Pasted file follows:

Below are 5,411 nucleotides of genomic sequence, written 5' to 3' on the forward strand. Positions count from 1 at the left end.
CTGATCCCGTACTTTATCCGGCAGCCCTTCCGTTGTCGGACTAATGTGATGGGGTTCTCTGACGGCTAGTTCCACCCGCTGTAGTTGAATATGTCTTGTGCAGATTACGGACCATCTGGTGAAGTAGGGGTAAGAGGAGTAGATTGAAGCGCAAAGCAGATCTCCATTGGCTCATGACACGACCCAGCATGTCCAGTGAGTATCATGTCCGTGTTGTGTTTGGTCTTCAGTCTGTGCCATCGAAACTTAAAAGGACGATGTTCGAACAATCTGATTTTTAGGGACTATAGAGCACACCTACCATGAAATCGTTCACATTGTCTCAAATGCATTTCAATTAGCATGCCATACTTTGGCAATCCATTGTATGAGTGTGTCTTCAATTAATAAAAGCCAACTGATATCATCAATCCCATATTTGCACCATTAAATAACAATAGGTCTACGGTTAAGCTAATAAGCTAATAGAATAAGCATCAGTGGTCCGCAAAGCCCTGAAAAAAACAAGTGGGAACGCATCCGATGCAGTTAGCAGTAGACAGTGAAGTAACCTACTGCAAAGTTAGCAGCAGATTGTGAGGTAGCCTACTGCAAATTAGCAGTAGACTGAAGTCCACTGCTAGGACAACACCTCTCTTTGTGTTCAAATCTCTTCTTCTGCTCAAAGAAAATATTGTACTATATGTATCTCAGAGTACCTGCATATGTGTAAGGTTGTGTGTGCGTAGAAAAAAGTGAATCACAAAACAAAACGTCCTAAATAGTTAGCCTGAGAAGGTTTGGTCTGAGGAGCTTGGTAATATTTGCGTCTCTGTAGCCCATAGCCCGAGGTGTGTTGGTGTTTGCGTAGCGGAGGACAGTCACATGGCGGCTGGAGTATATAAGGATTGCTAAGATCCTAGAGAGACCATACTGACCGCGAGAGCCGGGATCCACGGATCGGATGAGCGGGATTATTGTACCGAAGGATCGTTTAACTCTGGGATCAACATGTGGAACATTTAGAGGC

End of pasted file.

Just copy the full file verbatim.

Below are 5,411 nucleotides of genomic sequence, written 5' to 3' on the forward strand. Positions count from 1 at the left end.
CTGATCCCGTACTTTATCCGGCAGCCCTTCCGTTGTCGGACTAATGTGATGGGGTTCTCTGACGGCTAGTTCCACCCGCTGTAGTTGAATATGTCTTGTGCAGATTACGGACCATCTGGTGAAGTAGGGGTAAGAGGAGTAGATTGAAGCGCAAAGCAGATCTCCATTGGCTCATGACACGACCCAGCATGTCCAGTGAGTATCATGTCCGTGTTGTGTTTGGTCTTCAGTCTGTGCCATCGAAACTTAAAAGGACGATGTTCGAACAATCTGATTTTTAGGGACTATAGAGCACACCTACCATGAAATCGTTCACATTGTCTCAAATGCATTTCAATTAGCATGCCATACTTTGGCAATCCATTGTATGAGTGTGTCTTCAATTAATAAAAGCCAACTGATATCATCAATCCCATATTTGCACCATTAAATAACAATAGGTCTACGGTTAAGCTAATAAGCTAATAGAATAAGCATCAGTGGTCCGCAAAGCCCTGAAAAAAACAAGTGGGAACGCATCCGATGCAGTTAGCAGTAGACAGTGAAGTAACCTACTGCAAAGTTAGCAGCAGATTGTGAGGTAGCCTACTGCAAATTAGCAGTAGACTGAAGTCCACTGCTAGGACAACACCTCTCTTTGTGTTCAAATCTCTTCTTCTGCTCAAAGAAAATATTGTACTATATGTATCTCAGAGTACCTGCATATGTGTAAGGTTGTGTGTGCGTAGAAAAAAGTGAATCACAAAACAAAACGTCCTAAATAGTTAGCCTGAGAAGGTTTGGTCTGAGGAGCTTGGTAATATTTGCGTCTCTGTAGCCCATAGCCCGAGGTGTGTTGGTGTTTGCGTAGCGGAGGACAGTCACATGGCGGCTGGAGTATATAAGGATTGCTAAGATCCTAGAGAGACCATACTGACCGCGAGAGCCGGGATCCACGGATCGGATGAGCGGGATTATTGTACCGAAGGATCGTTTAACTCTGGGATCAACATGTGGAACATTTAGAGGC